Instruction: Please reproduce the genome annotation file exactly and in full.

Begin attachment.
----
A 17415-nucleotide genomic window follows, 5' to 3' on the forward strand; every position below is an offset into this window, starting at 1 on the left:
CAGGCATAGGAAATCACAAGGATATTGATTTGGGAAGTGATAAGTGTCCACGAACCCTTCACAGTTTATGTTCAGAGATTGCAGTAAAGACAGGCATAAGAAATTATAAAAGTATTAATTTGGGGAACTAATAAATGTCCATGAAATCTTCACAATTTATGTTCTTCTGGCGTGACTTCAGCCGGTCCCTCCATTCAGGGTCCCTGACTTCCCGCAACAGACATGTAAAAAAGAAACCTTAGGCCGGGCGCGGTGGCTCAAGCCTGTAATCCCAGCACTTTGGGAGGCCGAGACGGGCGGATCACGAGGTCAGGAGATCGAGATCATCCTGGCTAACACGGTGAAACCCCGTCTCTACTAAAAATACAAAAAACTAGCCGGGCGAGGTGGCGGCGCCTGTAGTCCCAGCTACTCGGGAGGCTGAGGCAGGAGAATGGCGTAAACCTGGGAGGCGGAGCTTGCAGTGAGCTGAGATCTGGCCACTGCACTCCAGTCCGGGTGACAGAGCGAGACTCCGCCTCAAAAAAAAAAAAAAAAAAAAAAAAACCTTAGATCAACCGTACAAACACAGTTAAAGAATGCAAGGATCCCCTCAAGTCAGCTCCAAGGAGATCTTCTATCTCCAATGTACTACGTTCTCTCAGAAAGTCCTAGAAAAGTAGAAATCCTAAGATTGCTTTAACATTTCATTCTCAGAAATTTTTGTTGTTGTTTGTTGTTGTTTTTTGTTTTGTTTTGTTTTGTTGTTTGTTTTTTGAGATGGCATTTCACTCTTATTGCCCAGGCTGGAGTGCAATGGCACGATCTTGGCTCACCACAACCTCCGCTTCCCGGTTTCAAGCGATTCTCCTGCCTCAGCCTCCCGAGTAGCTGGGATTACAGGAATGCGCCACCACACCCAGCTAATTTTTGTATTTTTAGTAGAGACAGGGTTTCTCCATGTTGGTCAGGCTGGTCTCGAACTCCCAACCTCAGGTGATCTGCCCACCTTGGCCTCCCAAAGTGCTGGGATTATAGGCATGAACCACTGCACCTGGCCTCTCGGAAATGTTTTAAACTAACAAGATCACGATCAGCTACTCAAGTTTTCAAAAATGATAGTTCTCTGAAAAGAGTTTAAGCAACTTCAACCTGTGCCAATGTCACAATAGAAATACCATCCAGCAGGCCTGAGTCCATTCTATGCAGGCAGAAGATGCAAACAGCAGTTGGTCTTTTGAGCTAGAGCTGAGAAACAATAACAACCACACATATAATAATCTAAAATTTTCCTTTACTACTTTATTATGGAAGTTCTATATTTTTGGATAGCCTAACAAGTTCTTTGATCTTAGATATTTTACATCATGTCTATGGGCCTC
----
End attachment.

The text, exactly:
A 17415-nucleotide genomic window follows, 5' to 3' on the forward strand; every position below is an offset into this window, starting at 1 on the left:
CAGGCATAGGAAATCACAAGGATATTGATTTGGGAAGTGATAAGTGTCCACGAACCCTTCACAGTTTATGTTCAGAGATTGCAGTAAAGACAGGCATAAGAAATTATAAAAGTATTAATTTGGGGAACTAATAAATGTCCATGAAATCTTCACAATTTATGTTCTTCTGGCGTGACTTCAGCCGGTCCCTCCATTCAGGGTCCCTGACTTCCCGCAACAGACATGTAAAAAAGAAACCTTAGGCCGGGCGCGGTGGCTCAAGCCTGTAATCCCAGCACTTTGGGAGGCCGAGACGGGCGGATCACGAGGTCAGGAGATCGAGATCATCCTGGCTAACACGGTGAAACCCCGTCTCTACTAAAAATACAAAAAACTAGCCGGGCGAGGTGGCGGCGCCTGTAGTCCCAGCTACTCGGGAGGCTGAGGCAGGAGAATGGCGTAAACCTGGGAGGCGGAGCTTGCAGTGAGCTGAGATCTGGCCACTGCACTCCAGTCCGGGTGACAGAGCGAGACTCCGCCTCAAAAAAAAAAAAAAAAAAAAAAAAACCTTAGATCAACCGTACAAACACAGTTAAAGAATGCAAGGATCCCCTCAAGTCAGCTCCAAGGAGATCTTCTATCTCCAATGTACTACGTTCTCTCAGAAAGTCCTAGAAAAGTAGAAATCCTAAGATTGCTTTAACATTTCATTCTCAGAAATTTTTGTTGTTGTTTGTTGTTGTTTTTTGTTTTGTTTTGTTTTGTTGTTTGTTTTTTGAGATGGCATTTCACTCTTATTGCCCAGGCTGGAGTGCAATGGCACGATCTTGGCTCACCACAACCTCCGCTTCCCGGTTTCAAGCGATTCTCCTGCCTCAGCCTCCCGAGTAGCTGGGATTACAGGAATGCGCCACCACACCCAGCTAATTTTTGTATTTTTAGTAGAGACAGGGTTTCTCCATGTTGGTCAGGCTGGTCTCGAACTCCCAACCTCAGGTGATCTGCCCACCTTGGCCTCCCAAAGTGCTGGGATTATAGGCATGAACCACTGCACCTGGCCTCTCGGAAATGTTTTAAACTAACAAGATCACGATCAGCTACTCAAGTTTTCAAAAATGATAGTTCTCTGAAAAGAGTTTAAGCAACTTCAACCTGTGCCAATGTCACAATAGAAATACCATCCAGCAGGCCTGAGTCCATTCTATGCAGGCAGAAGATGCAAACAGCAGTTGGTCTTTTGAGCTAGAGCTGAGAAACAATAACAACCACACATATAATAATCTAAAATTTTCCTTTACTACTTTATTATGGAAGTTCTATATTTTTGGATAGCCTAACAAGTTCTTTGATCTTAGATATTTTACATCATGTCTATGGGCCTC